We’ve evolved into an age where most people have become obsessed with finding a job instead of creating one. In this, people relinquish their personal power and freedom while not being entirely conscious of how they’re doing it to begin with.
However, entrepreneurship is actually something anyone can potentially do. Everyone has the capability to be entrepreneur, even if mainstream society has turned it into some kind of elite club reserved for only the world’s mysterious geniuses.
Think back to all of our ancestors, hundreds and thousands of years ago: entrepreneurship was virtually the only way to bring in money: the mastery of a skill that was provided to others for a reasonable fee of whatever currency was being used in their part of the world at the time. The original entrepreneurs were people who built simple things and sold them from their houses, or mastered a skill and traveled around to other villages to provide it to the people they met. Self-employment was what got us where we are today; it’s only become a matter of cultural programming that we should rely on bosses for our livelihoods, rather than ourselves.
This teenager, named Cameron Harrison, demonstrates exactly how that’s true, herein proving that you don’t have to be Steve Jobs to run your own business. Under the tutelage of his father, he’s a teenager who’s started his own seasonal snowplowing business, acquiring contracts all on his own.
What Is Entrepreneurship?
Don’t overcomplicate it: entrepreneurship is simply the solution to any given problem in exchange for a price. This can apply to any conceivable potential problem in the world, large or small. This means that entrepreneurs are, by default, problem solvers, which is why entrepreneurship is vital to the progressive development and evolution of any given society, especially when competition is involved.
What this young man is doing is identifying a problem in his community: the inconvenience and even danger that yearly snows create for people in his vicinity.
To which, he is providing a solution: his snow plow to clear the way.
Notice how he’s only a teenager; he didn’t need a college degree and a 200+ IQ to do what he’s doing. He didn’t need to go into debt to do what he’s doing.
He simply needed to invest in some basic supplies and his tractor. The rest was up to his personal grit-work, which consists of him reaching out to members within his local community in order to get contracts.
And now, he has a means of acquiring income that he can build upon for the rest of his life.
What You Can Do To Be An Entrepreneur
That’s not to eschew higher education in general; it’s become almost a stereotype that the best entrepreneurs never go to college, or drop out. But in fact, some problems just cannot be solved without an education that you can’t otherwise acquire without an actual professor found in a degree program of a university, and that’s okay too.
Take for instance, this very company that hosts the blog of which you are now reading: StrataGem Internet Marketing.
I have, as the CEO, identified a common problem that plagues entrepreneurs worldwide: marketing.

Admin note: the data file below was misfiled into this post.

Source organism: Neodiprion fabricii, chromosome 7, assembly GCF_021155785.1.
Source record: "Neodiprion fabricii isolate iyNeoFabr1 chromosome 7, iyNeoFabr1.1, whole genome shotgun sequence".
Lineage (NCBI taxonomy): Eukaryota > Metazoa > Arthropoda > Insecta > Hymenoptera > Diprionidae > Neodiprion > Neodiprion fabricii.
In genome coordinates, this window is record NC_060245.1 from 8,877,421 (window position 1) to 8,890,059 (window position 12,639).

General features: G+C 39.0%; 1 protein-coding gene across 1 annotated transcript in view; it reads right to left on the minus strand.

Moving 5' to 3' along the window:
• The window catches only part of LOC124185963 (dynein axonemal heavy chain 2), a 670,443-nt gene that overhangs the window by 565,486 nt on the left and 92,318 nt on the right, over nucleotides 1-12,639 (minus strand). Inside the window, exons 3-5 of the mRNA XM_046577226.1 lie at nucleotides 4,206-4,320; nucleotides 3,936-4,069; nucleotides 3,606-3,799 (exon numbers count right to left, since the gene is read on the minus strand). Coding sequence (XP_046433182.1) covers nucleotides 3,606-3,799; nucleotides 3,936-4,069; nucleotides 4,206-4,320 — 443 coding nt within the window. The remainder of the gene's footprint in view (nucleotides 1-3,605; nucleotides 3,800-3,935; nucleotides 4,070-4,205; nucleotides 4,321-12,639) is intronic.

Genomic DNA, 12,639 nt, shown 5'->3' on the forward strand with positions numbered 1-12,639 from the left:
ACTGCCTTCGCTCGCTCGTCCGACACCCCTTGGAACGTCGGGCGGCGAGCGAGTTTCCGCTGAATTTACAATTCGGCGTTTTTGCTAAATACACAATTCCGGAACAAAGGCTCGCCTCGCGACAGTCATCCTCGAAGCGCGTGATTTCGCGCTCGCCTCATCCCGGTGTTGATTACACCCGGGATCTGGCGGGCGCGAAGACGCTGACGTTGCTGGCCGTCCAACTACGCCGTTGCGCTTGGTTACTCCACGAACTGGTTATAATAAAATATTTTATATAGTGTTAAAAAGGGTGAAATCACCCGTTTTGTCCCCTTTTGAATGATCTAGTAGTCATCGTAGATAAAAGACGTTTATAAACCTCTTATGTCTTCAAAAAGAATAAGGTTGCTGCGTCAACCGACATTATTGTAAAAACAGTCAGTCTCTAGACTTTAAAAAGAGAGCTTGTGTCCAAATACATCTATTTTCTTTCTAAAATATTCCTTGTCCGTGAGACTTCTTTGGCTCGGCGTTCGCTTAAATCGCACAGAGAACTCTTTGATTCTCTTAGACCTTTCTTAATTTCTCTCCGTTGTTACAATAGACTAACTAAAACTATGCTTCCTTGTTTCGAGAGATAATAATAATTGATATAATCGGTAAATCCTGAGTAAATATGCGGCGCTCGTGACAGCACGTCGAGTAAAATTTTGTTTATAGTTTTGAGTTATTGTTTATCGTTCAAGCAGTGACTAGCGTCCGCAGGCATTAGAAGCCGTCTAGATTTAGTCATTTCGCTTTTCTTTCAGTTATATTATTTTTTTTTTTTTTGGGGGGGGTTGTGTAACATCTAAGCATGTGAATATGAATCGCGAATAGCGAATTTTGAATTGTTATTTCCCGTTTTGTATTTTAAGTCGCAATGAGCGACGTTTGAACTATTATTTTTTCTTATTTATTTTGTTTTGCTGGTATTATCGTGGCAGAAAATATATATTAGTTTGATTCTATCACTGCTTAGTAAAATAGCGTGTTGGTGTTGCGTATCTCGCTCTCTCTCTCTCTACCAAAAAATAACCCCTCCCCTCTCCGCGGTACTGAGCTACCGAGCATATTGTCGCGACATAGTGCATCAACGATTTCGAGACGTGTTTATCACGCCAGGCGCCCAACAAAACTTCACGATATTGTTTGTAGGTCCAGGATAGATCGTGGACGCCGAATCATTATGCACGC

It’s an all-to-common flaw in many aspiring innovators that they can visualize the solution to a problem, and perhaps even create the solution on their own, but that doesn’t mean that they actually know how to overcome competition and win the attention and loyalty of their target audience.
It’s like publishing a book: writing a book and selling a book are two entirely different concepts.
Becoming knowledgeable enough, complete a high-enough level of applicable skill, in the universal field of marketing did in fact require me to get a formal bachelor’s degree, along with countless hours of trial and error in my own entrepreneurial ventures, but upon finally achieving a professional level of competency, I am now able to employ myself as an Internet marketing consultant for virtually any business on the face of the earth, hence this website.
The solution I’m providing is knowledge to those who are not knowledgeable, as well as hands-on skill to those who are not adroit, in Internet marketing, in exchange for a set price that’s agreed upon between my clients and I.
Thus, what you can do to be an entrepreneur is entirely up to your imagination and willpower. The young man above can theoretically continue to build his business all throughout school, graduate, and continue to reinvest and grow his business until he’s got multiple workers and plows handling contracts state-wide from which he makes a massive profit every year that he can keep running for the rest of his life if he so chose.
Or, he can identify some other problem in the world, perhaps a more abstract one, get the education he needs to be able to provide that solution, and follow what would be virtually the same exact pattern of business development that he did with his snowplowing business for anything that he sets his mind to.
All it takes to be an entrepreneur is the identification of a problem, and the provision of its solution. That’s all. Inventions that make millions of dollars are just, when distilled to their first principle priori, new solutions to problems that no one else has hitherto answered in such a way before.
You’re surrounded by problems that you can solve right now, right in this very moment, if you have the keenness to open your eyes. Any problem can be turned into a business, large or small. The rest is up to marketing to make sure that your product or service gets out there in the world and attracts the right target audience.
Don’t let the thought of it intimidate you; you’ve already got what it takes. Remember, you don’t need to be magical to be an entrepreneur; entrepreneurship is simply a state of mind, a mentality, that can be culturally encouraged or discouraged.
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